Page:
SET THEORY AND FURTHER LOGIC Last Updated 28/04/05 BACK TO LPSG CONTENTS The Paper Textbooks ... Modal Logic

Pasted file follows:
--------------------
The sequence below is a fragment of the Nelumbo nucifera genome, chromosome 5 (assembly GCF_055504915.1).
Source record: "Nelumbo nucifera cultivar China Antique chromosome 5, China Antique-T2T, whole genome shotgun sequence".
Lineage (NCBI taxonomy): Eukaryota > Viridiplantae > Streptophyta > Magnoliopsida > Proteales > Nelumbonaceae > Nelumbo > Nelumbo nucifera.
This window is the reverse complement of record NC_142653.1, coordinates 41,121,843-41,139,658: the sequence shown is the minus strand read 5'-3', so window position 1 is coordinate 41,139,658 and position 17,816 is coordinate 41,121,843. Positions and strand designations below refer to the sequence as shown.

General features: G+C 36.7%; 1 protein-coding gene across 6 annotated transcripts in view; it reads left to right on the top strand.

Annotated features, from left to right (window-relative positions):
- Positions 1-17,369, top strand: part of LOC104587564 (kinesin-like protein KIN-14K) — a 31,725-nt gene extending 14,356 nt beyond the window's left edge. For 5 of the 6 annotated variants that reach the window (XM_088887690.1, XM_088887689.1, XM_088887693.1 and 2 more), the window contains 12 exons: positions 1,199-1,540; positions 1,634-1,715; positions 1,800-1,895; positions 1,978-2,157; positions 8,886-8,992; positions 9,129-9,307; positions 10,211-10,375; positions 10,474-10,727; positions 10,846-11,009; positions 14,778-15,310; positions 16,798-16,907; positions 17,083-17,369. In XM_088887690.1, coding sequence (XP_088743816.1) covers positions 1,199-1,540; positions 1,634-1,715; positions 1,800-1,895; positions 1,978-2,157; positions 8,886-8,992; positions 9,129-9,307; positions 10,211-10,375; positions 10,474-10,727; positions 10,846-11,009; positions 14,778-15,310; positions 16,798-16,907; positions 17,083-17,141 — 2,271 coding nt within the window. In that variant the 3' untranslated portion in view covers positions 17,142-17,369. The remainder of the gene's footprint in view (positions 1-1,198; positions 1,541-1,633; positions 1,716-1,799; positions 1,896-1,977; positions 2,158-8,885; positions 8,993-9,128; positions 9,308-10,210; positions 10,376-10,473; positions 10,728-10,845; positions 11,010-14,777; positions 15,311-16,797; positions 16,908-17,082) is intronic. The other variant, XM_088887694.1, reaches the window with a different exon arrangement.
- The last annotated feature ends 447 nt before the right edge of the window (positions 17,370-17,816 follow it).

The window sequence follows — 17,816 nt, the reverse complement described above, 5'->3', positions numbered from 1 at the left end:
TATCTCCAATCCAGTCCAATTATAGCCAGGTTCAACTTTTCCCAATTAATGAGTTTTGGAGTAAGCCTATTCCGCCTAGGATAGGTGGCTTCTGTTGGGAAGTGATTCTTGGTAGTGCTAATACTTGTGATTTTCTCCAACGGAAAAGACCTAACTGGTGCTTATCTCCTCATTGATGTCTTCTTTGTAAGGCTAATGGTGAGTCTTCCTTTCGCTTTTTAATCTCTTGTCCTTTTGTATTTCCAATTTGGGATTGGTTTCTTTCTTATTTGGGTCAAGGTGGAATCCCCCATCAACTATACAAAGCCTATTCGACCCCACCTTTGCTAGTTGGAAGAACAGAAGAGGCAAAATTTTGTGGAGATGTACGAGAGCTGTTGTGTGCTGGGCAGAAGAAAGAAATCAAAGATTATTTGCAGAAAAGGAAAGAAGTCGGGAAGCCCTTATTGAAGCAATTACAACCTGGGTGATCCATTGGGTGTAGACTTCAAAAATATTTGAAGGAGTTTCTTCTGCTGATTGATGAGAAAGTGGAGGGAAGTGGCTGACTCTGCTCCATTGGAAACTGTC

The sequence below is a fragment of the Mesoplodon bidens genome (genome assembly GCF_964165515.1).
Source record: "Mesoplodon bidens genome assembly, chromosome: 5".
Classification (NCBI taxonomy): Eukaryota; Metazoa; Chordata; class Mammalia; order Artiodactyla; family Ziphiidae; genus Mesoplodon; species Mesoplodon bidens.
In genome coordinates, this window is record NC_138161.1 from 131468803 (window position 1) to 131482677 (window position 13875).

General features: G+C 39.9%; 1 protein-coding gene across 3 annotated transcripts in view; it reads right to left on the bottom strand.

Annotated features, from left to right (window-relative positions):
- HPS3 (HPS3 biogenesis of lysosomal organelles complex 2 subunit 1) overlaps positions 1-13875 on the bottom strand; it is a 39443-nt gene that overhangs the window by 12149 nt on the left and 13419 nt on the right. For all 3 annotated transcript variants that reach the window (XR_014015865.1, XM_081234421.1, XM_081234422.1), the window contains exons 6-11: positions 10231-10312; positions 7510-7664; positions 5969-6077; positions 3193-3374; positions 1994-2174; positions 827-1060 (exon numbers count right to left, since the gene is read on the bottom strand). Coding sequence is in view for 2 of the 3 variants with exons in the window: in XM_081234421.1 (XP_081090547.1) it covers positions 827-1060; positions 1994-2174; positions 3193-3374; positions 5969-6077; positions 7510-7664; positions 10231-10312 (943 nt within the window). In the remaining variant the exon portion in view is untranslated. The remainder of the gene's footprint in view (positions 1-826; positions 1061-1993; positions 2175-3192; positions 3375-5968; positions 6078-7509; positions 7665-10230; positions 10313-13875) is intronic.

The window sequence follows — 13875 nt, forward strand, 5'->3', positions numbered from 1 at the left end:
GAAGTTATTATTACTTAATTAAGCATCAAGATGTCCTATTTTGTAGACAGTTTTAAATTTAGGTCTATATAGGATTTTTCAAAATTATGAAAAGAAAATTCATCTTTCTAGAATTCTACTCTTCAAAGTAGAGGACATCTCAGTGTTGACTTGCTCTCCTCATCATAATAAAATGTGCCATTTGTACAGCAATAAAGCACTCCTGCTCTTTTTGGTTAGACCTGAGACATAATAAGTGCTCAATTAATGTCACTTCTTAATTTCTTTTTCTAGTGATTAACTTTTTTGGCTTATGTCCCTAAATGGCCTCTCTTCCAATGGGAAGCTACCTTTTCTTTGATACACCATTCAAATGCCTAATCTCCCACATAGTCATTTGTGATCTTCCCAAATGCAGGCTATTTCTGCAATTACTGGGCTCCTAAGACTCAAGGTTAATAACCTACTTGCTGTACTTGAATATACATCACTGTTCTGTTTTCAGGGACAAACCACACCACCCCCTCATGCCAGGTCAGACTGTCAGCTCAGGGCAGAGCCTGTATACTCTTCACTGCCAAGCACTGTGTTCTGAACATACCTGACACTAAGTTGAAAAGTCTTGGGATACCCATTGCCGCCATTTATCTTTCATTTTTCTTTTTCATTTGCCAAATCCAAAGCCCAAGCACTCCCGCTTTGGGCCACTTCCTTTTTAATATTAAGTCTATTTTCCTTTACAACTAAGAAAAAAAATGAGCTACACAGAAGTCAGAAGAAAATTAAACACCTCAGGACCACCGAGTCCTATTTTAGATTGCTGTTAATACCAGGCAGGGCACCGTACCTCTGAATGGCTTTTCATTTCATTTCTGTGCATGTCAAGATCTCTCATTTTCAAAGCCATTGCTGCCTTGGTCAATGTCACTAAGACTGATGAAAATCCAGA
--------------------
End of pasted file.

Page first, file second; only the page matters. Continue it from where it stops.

1. The Paper This paper covers basic axiomatic set theory plus a subject within the ambit of formal logic but beyond the introductory logic of a standard first year course. In recent years that further subject has been modal logic (the logic of necessity and possibility). Another candidate for the further logic' component is intuitionistic logic, another would be probability theory. Students would of course be advised of any change in the further logic' component , and the paper in any changeover year would include questions on set theory and on both further logic' subjects. This paper has a sister paper, Mathematical Logic . The common parent was a paper, now defunct at the B.A. level, called Symbolic Logic. Once modal logic became part of the staple diet it was felt that there was too much ground for an undergraduate to cover in any depth in one paper; hence the split. The courses are taught in alternate years: if Mathematical Logic is taught one year, Set Theory and Further Logic is taught the next. But B.A. exam papers for both are set every year. What can set theory do for a philosophy student? Here is a four-part answer. (1) Set theory provides a bagful of conceptual tools useful in many areas of rigorous thought and teaches one to handle them with precision, e.g. partial ordering, equivalence relation, isomorphism, recursive definition and proof by (mathematical) induction. (2) It sharpens reflection on matters central to philosophy of thought and language, such as the nature of truth, satisfaction, predicate extensions and associated antinomies such as Russell's Paradox. (3) It is very important for philosophy of mathematics, for questions of ontology and the number systems. (4) It provides a proper understanding of infinity (and one of the deepest problems of mathematics, the continuum problem), and enables one to see through mystical twaddle wrapped in talk of the infinite.